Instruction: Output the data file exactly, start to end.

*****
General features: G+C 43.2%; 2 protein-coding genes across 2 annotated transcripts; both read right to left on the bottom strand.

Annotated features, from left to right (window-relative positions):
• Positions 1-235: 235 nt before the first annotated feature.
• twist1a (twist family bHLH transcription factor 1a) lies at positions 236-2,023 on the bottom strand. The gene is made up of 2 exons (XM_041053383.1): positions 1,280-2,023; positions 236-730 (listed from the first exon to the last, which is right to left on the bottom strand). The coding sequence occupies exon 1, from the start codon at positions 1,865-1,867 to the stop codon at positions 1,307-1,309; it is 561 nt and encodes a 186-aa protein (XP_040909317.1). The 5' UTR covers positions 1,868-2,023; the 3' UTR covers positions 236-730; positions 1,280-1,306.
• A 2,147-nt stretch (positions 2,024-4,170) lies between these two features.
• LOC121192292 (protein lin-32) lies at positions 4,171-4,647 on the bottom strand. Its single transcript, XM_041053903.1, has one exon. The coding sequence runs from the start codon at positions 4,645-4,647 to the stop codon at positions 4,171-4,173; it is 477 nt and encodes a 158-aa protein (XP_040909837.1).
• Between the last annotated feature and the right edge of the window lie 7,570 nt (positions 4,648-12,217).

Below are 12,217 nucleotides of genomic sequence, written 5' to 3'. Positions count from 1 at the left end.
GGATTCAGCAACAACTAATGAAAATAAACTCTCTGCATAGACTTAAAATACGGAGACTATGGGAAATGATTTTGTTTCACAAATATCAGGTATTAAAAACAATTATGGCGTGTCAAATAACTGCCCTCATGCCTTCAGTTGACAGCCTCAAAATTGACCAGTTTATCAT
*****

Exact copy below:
General features: G+C 43.2%; 2 protein-coding genes across 2 annotated transcripts; both read right to left on the bottom strand.

Annotated features, from left to right (window-relative positions):
• Positions 1-235: 235 nt before the first annotated feature.
• twist1a (twist family bHLH transcription factor 1a) lies at positions 236-2,023 on the bottom strand. The gene is made up of 2 exons (XM_041053383.1): positions 1,280-2,023; positions 236-730 (listed from the first exon to the last, which is right to left on the bottom strand). The coding sequence occupies exon 1, from the start codon at positions 1,865-1,867 to the stop codon at positions 1,307-1,309; it is 561 nt and encodes a 186-aa protein (XP_040909317.1). The 5' UTR covers positions 1,868-2,023; the 3' UTR covers positions 236-730; positions 1,280-1,306.
• A 2,147-nt stretch (positions 2,024-4,170) lies between these two features.
• LOC121192292 (protein lin-32) lies at positions 4,171-4,647 on the bottom strand. Its single transcript, XM_041053903.1, has one exon. The coding sequence runs from the start codon at positions 4,645-4,647 to the stop codon at positions 4,171-4,173; it is 477 nt and encodes a 158-aa protein (XP_040909837.1).
• Between the last annotated feature and the right edge of the window lie 7,570 nt (positions 4,648-12,217).

Below are 12,217 nucleotides of genomic sequence, written 5' to 3'. Positions count from 1 at the left end.
GGATTCAGCAACAACTAATGAAAATAAACTCTCTGCATAGACTTAAAATACGGAGACTATGGGAAATGATTTTGTTTCACAAATATCAGGTATTAAAAACAATTATGGCGTGTCAAATAACTGCCCTCATGCCTTCAGTTGACAGCCTCAAAATTGACCAGTTTATCAT